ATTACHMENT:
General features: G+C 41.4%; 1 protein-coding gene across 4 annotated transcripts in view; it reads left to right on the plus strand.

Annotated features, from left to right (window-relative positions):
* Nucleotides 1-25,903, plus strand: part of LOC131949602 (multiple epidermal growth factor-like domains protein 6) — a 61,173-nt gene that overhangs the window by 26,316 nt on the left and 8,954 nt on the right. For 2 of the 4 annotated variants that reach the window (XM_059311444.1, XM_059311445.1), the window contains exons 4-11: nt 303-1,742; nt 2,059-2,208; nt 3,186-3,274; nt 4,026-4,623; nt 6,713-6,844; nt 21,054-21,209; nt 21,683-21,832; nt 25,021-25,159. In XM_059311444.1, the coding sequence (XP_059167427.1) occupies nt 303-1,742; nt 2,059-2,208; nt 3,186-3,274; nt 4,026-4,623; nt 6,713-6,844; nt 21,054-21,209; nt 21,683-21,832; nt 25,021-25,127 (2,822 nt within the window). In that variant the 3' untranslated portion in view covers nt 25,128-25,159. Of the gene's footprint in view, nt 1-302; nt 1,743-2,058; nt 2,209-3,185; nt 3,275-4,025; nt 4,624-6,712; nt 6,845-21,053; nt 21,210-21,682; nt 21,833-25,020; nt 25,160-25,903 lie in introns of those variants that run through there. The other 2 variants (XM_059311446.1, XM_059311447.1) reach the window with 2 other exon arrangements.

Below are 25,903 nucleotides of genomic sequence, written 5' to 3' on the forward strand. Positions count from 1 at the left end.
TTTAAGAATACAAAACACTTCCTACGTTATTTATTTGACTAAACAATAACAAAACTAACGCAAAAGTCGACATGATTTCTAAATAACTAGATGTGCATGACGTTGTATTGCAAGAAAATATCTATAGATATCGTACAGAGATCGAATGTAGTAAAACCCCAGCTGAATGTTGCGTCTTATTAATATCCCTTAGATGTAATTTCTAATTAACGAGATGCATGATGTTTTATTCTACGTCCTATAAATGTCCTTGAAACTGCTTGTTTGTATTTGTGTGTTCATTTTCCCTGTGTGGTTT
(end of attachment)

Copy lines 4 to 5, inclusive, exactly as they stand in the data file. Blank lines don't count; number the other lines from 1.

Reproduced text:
Below are 25,903 nucleotides of genomic sequence, written 5' to 3' on the forward strand. Positions count from 1 at the left end.
TTTAAGAATACAAAACACTTCCTACGTTATTTATTTGACTAAACAATAACAAAACTAACGCAAAAGTCGACATGATTTCTAAATAACTAGATGTGCATGACGTTGTATTGCAAGAAAATATCTATAGATATCGTACAGAGATCGAATGTAGTAAAACCCCAGCTGAATGTTGCGTCTTATTAATATCCCTTAGATGTAATTTCTAATTAACGAGATGCATGATGTTTTATTCTACGTCCTATAAATGTCCTTGAAACTGCTTGTTTGTATTTGTGTGTTCATTTTCCCTGTGTGGTTT